I just had a cosmetic total upper smile make over from a very credible cosmetic dentist. I am in love with the results and have been caring for my new smile better than I would my natural teeth. It was a HUGE investment, so one has to be particularly attentive. I am currently brushing with Crest 3D Glamorous white toothpaste, as it was the best toothpaste at the drug store and rinsing with Listerine whitening 6 in one with fluoride. I’ve noticed that the pearly luminescent white sheen is now significantly diminished in just over 2 months from the reconstruction. I read online that a mild baking soda paste could restore the sheen. That was tried with no success. Could my toothpaste be the problem and can the nice sheen be restored by my dentist? Will Supersmile toothpaste restore the sheen at home? And if not will it preserve the sheen if my dentist can restore the luster in office? I have an appointment with my cosmetic dentist next week and intend to ask her the same questions. Hopefully, you can reply so I am fully educated before my visit next week. I really enjoyed reading your website. Thank you for your time and consideration.
– Aaron in Indiana
There are two possible reasons for a loss in luster of a smile makeover within only two months. I don’t have enough information to tell you which of these is the case. If you can give me more information about exactly what was done, what material was used, and about the dentist who did them, I could tell you.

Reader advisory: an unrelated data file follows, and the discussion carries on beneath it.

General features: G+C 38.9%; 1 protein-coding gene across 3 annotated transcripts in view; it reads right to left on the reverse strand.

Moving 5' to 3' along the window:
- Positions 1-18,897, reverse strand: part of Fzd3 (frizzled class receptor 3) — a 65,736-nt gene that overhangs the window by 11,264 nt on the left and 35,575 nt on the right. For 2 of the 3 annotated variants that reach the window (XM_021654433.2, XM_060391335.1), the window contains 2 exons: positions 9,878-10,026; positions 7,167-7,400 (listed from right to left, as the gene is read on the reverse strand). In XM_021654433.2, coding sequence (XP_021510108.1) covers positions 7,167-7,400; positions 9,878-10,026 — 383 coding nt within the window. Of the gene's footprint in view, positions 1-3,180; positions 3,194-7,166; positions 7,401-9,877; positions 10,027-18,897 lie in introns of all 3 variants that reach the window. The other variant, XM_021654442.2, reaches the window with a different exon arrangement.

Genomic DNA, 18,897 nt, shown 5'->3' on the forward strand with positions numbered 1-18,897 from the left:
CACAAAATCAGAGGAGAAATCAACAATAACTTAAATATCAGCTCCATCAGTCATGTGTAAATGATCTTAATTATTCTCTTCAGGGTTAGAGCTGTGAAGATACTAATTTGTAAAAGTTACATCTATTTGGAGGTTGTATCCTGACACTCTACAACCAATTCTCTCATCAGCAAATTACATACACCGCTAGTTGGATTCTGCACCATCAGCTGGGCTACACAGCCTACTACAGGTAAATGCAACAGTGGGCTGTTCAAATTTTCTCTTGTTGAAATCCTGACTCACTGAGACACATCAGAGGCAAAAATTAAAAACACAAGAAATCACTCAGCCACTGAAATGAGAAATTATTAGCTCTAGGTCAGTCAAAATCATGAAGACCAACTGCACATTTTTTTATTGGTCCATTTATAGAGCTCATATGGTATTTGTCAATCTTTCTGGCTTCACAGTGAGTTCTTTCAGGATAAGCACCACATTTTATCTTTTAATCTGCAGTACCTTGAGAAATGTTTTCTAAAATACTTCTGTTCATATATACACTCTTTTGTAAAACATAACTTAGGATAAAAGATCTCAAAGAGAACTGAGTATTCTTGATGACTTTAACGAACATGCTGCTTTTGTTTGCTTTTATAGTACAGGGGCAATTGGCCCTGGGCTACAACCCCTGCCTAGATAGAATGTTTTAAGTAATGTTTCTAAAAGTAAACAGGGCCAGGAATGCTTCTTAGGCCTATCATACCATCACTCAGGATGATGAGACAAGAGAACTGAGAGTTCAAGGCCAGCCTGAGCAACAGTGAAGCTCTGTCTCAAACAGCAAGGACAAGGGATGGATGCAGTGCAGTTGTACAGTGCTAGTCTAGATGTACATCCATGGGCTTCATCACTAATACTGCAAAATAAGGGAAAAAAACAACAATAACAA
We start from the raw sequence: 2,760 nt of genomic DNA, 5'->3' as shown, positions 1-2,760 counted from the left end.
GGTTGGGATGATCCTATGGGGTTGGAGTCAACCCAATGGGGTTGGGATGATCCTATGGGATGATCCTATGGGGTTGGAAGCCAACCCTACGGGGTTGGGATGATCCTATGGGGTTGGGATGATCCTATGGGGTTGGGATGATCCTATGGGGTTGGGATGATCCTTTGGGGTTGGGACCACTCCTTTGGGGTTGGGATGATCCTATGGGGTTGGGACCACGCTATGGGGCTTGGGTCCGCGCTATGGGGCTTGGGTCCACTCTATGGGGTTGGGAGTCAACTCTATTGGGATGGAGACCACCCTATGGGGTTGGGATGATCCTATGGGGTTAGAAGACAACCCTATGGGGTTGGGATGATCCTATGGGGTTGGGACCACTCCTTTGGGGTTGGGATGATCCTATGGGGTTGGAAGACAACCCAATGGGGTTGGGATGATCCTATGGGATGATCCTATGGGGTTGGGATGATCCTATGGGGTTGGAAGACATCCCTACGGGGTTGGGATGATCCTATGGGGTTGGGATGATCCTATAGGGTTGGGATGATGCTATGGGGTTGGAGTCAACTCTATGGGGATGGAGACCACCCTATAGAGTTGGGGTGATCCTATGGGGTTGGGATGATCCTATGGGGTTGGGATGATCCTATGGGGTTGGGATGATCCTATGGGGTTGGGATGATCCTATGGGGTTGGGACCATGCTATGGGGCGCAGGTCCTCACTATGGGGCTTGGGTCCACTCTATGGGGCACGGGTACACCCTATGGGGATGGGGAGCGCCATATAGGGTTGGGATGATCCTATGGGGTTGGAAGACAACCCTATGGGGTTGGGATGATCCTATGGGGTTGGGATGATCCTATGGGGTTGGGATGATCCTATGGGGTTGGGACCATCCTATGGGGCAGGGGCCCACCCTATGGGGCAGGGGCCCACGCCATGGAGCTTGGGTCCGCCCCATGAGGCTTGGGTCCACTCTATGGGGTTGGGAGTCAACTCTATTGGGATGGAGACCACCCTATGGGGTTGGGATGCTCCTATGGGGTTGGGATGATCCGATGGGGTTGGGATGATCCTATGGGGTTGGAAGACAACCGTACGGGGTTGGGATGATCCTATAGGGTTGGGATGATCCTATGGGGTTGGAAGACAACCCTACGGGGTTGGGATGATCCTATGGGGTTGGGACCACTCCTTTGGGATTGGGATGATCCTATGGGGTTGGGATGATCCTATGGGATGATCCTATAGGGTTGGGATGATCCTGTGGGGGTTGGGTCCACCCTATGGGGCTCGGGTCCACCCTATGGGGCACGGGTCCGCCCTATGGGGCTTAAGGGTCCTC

Porcelain itself is extremely hard, harder than tooth enamel, and it would take a pretty potent abrasive to dull its shine. Toothpaste alone wouldn’t do it. Power polishing equipment (such as the Prophy Jet) that is used by some dental hygienists will take away the glaze and cause the porcelain to go dull. Another thing a dental hygienist can do is to give you a fluoride treatment with acidulated fluoride. This form of fluoride has hydrofluoric acid in it, which will etch porcelain, dulling the surface and making it susceptible to stain.
The other cause of a loss in luster of a smile makeover would be that the makeover is not porcelain but composite. Composite isn’t nearly as hard as porcelain and is softer than tooth structure. A number of things can dull the shine of composite, including a toothpaste that is too abrasive, or ordinary polishing pumice used by most dental hygienists. Besides that, your mouthwash, the Listerine Whitening 6 in 1 with Fluoride, has alcohol in it. Alcohol will soften the composite so that it is even more susceptible to scratching and staining. I’d skip the mouthwash – most mouthwashes have alcohol in them.
I hope this is helpful.
(See the follow-up post: Do porcelain veneers lose their shine that quickly? Aaron tells what was done and sends a photo of the work.)
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About David A. Hall
Dr. David A. Hall was one of the first 40 accredited cosmetic dentists in the world. He practiced cosmetic dentistry in Iowa, and in 1990 earned his accreditation with the American Academy of Cosmetic Dentistry. He is now president of Infinity Dental Web, a company in Mesa, Arizona that does advanced internet marketing for dentists.
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